The Washington Post‘s medic critic, Erik Wemple, on Monday scorched the New York Times for its “triggered” reaction to a Breitbart News article that exposed antisemitic and racist tweets from one of its senior editors.
Breitbart News reported Thursday that a senior editor at the Times, Tom Wright-Piersanti, had a history of antisemitic and racist tweets, including a tweet from January 1, 2010, that read: “I was going to say ‘Crappy Jew Year,’ but one of my resolutions is to be less anti-Semitic. So… HAPPY Jew Year. You Jews.”
The Times at first refused to respond to repeated requests for comment from Breitbart News, but did respond to the New York Post and other outlets’ requests for comment with a very terse: “We are aware of these tweets, which are a clear violation of our standards. We are reviewing next steps.”
On Sunday, however, the Times responded with a piece claiming there was a “new front in the war on the press” to embarrass and discredit journalists who report on Trump. The Times alleged that a “loose network of conservative operatives” were “pursuing what they say will be an aggressive operation to discredit news organizations deemed hostile to President Trump by publicizing damaging information about journalists.”
Additionally, the paper’s publisher, A.G. Sulzberger, released a statement warning of “an escalation of an ongoing campaign against the free press” and praising its staff for fearlessness in the face of harassment.
Wemple roasted the Times for overstating the alleged campaign to target journalists with their own tweets. He wrote:
They are bad actors. They are driven to suppress legitimate inquiry. They are by no means journalists.
And they read Twitter very carefully!
Those are the contours of an alarm rung on Sunday by the New York Times. “A loose network of conservative operatives allied with the White House is pursuing what they say will be an aggressive operation to discredit news organizations deemed hostile to President Trump by publicizing damaging information about journalists,” wrote Kenneth P. Vogel and Jeremy W. Peters.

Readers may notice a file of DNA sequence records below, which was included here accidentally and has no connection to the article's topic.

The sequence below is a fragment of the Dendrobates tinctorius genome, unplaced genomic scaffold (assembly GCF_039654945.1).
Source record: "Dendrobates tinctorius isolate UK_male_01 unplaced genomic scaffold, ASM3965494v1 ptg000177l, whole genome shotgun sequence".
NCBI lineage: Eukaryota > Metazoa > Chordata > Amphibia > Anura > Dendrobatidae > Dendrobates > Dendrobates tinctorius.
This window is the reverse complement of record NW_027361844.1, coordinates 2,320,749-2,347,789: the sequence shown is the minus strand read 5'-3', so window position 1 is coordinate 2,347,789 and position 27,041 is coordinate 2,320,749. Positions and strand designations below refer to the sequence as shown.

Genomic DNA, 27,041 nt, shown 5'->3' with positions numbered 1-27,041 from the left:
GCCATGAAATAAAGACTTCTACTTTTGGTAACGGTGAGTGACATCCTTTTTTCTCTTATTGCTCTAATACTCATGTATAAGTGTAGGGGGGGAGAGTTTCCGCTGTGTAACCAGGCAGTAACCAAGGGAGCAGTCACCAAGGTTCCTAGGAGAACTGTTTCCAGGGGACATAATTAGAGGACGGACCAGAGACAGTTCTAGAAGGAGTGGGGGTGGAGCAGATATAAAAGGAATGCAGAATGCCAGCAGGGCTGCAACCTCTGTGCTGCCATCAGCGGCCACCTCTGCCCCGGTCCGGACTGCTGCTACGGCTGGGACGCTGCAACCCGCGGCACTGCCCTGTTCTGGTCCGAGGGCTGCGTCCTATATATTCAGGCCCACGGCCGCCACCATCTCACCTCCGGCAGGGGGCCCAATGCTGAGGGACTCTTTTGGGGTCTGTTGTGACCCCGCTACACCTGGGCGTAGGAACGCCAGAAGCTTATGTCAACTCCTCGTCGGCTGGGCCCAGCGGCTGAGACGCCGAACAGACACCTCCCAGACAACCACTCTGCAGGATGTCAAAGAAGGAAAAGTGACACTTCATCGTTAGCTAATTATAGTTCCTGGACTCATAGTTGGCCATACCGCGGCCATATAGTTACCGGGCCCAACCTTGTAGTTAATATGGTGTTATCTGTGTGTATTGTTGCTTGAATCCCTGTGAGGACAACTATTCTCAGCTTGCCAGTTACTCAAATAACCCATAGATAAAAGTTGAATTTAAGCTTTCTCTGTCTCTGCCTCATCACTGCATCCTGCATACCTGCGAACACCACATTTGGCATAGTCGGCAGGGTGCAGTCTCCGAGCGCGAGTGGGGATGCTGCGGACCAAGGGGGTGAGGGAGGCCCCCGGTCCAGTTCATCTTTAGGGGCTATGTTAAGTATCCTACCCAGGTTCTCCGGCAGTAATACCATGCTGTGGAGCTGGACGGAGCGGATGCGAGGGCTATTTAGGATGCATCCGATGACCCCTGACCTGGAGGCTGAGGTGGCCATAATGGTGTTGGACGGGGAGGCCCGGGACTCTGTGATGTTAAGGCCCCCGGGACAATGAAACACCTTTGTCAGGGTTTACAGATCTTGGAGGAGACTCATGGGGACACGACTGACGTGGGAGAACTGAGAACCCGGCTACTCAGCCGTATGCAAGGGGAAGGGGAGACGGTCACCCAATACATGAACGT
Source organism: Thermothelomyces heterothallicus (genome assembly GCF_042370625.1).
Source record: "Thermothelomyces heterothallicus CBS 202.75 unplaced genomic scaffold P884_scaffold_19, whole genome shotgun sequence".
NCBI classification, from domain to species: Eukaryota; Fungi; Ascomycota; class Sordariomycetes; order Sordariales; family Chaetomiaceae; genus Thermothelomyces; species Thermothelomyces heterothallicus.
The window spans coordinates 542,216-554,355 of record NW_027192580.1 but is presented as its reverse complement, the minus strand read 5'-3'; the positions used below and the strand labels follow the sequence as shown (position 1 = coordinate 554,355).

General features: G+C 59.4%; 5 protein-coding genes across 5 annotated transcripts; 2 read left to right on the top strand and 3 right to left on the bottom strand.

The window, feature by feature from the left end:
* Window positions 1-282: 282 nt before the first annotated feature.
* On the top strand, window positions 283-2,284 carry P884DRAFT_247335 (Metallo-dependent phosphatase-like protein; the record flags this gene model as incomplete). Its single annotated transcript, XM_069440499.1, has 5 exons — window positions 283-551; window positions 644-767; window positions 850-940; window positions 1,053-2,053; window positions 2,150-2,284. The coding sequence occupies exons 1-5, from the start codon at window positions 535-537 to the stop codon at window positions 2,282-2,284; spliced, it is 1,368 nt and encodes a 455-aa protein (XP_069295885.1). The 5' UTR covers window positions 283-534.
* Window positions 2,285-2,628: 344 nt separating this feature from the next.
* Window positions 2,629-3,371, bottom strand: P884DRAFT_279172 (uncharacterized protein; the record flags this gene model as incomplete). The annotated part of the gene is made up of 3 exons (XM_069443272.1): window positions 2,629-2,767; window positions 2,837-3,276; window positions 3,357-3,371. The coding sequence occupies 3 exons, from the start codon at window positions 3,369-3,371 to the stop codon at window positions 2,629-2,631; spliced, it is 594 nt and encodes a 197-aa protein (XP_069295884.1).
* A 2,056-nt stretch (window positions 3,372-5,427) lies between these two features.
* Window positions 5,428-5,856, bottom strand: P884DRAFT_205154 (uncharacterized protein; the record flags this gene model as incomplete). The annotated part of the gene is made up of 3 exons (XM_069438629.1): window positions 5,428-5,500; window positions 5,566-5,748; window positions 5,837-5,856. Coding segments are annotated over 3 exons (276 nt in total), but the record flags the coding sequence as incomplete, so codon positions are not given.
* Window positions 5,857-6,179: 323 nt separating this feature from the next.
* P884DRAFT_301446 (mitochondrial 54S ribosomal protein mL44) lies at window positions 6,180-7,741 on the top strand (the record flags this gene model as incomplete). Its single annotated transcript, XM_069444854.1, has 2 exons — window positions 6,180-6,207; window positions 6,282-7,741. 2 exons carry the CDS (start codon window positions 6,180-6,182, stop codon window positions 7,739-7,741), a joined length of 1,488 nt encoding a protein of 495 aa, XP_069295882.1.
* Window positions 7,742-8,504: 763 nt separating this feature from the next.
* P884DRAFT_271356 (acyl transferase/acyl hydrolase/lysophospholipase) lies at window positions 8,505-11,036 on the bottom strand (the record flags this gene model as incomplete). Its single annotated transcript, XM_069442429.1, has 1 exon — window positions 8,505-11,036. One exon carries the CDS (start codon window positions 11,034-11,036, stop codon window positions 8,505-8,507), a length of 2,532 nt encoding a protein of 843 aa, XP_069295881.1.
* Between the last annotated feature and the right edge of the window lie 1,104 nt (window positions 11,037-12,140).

And just what would this “damaging information” be? Illicitly obtained DMs? Gossip about their sexual habits? HIPAA-protected information?
Nope. “Four people familiar with the operation described how it works, asserting that it has compiled dossiers of potentially embarrassing social media posts and other public statements by hundreds of people who work at some of the country’s most prominent news organizations.” Bolding added to note that this “damaging information” is available not only to a “loose network of conservative operatives” but also to the loose network of everyone with access to the Internet.
Wemple took the Times to task for claiming there was an operation to discredit them by bad faith actors, but at the same time claiming it would own its mistakes. The Times cannot have it both ways, he argued.
There’s an incompatibility in the Times story and the Sulzberger memo: On one hand, there’s an attempt to tar the motivations of the ‘loose network of conservative operatives’; on the other, there’s a stubborn admission that they have brought actionable information to public attention.
For decades now, representatives of the mainstream media have answered conservative critiques by imploring: Judge us by the work we produce, not by the fact that more than 90 percent of us are liberal/Democratic. Mainstreamers cannot have it both ways. Cut the idle and unverifiable talk about motivations. If the tweets presented by the “loose network of conservative operatives” are racist or anti-Semitic or otherwise problematic, take action. If they’re nonsensical distractions, ignore them.
Wemple concluded: “In the meantime,the “loose network of conservative operatives” must be celebrating right about now, having triggered not only an extensive scolding in the Times, but also an eight-paragraph memo from its publisher.”